WTI oil futures pare losses after build in U.S. crude inventories
Investing.com – West Texas Intermediate oil pared losses in American trade on Thursday, despite data demonstrated that oil supplies while in the U.S. registered a larger-than-expected inventory build, per week impacted by the outcome of Hurricane Harvey.
Crude oil for October delivery over the Nyc Mercantile Exchange fell 10 cents, or 0.20%, to trade at $49.06 a barrel by 11:03AM ET (16:03GMT) in comparison to $48.95 before the report.
The U.S. Energy Information Administration said included in the weekly are convinced that crude oil inventories increased by 4.580 million barrels in the week ended September 1. Market analysts’ had expected a crude-stock build of four.022 million barrels, even though the American Petroleum Institute late Wednesday reported a supply build of 2.791 million barrels.
Supplies at Cushing, Oklahoma, the main element delivery point for Nymex crude, increased by 0.797 million barrels yesterday, the EIA said. Total U.S. crude oil inventories stood at 462.4 million barrels since a couple weeks ago, in line with website article, which the EIA regarded as “within the upper half the typical range in this time period of year”.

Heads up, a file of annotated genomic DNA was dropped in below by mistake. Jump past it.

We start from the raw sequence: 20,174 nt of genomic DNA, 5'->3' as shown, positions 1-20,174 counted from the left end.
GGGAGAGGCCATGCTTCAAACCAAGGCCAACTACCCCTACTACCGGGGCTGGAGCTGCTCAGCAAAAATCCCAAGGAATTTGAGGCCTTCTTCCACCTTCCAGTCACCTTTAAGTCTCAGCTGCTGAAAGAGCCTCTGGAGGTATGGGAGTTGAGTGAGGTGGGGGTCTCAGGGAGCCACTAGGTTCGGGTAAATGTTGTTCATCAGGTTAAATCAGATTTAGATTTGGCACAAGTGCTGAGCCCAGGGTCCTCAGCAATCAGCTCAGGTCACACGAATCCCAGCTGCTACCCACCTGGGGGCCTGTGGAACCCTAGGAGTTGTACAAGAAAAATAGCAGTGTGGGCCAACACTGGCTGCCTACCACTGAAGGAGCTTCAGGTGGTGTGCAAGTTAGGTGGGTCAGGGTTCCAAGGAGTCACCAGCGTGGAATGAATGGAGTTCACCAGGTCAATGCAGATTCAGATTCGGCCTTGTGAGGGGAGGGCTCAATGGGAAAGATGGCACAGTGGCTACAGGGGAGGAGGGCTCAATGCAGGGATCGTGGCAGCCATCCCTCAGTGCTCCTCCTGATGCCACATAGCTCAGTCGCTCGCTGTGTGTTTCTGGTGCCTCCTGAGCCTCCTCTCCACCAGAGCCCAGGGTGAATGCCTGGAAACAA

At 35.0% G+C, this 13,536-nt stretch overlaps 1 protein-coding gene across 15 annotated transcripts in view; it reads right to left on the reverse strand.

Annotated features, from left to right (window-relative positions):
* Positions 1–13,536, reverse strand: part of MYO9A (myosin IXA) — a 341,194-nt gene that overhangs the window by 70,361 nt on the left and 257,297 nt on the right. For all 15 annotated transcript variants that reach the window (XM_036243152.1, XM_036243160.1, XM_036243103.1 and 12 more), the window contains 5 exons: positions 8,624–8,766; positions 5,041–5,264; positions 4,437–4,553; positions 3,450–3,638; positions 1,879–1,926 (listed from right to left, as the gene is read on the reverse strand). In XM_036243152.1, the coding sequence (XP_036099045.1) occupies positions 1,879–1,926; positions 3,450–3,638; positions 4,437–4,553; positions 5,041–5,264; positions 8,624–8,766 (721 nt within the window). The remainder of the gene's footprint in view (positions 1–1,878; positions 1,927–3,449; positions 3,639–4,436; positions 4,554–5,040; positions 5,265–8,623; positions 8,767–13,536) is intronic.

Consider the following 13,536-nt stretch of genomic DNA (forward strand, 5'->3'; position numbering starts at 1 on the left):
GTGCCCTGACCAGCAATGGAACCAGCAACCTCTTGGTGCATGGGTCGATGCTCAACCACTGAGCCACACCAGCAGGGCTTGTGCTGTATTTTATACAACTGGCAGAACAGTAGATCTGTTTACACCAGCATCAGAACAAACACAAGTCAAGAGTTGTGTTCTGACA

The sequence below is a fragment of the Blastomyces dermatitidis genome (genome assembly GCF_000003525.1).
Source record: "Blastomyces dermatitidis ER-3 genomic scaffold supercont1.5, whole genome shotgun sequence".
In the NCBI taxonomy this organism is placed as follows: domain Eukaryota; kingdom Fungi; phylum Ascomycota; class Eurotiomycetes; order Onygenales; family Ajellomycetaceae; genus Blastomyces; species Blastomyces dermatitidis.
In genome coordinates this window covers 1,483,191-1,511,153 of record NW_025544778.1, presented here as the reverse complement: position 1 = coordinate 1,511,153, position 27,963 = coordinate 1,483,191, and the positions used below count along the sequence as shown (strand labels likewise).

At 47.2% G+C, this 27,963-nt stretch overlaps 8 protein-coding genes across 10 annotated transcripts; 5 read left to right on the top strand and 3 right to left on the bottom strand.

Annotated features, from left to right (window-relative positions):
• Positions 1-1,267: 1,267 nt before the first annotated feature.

The report also established that gasoline inventories decreased by 3.199 million barrels, in comparison with expectations to get a draw of 5.000 million barrels, while distillate stockpiles fell by 1.396 million barrels, in comparison with forecasts for just a reduction in 3.063 million.
The report became available one day after usual resulting from Monday’s Labor Day holiday.
Elsewhere, to the ICE Futures Exchange working in, Brent oil for November delivery turned around and gained 7 cents, or 0.13%, to $54.27 by 11:08AM ET (15:08GMT), when compared with $54.16 ahead of the release.
Meanwhile, Brent’s premium towards the WTI crude contract stood at $5.25 a barrel by 11:09AM ET (15:09GMT), compared to a gap of $5.04 by close of trade on Wednesday.
Elsewhere on Nymex, gasoline futures for October delivery fell one cent to $1.6721 a gallon, while October heating oil rose 1.7 cents to $1.7769 a gallon.
Natural gas futures for October delivery fell 1.8 cents to $2.982 per million British thermal units.
Markets have been evaluating the outcome of Hurricane Harvey on supply and demand as operations in oil refineries, pipelines and shipping channels across Texas and Louisiana returned gradually immediately.
Traders also are keeping track of Hurricane Irma, ranked among the five worthwhile Atlantic hurricanes within the last few Eighty years.
The Category 5 hurricane battered Puerto Rico and devastated a series of small Caribbean islands late on Wednesday as well as being most likely to hit Florida by Sunday afternoon, a prospect containing roiled orange juice and gasoline futures markets in addition to shares of insurance carriers.
Two other tropical storms during the Atlantic, Jose and Katia, were declared hurricanes late on Wednesday.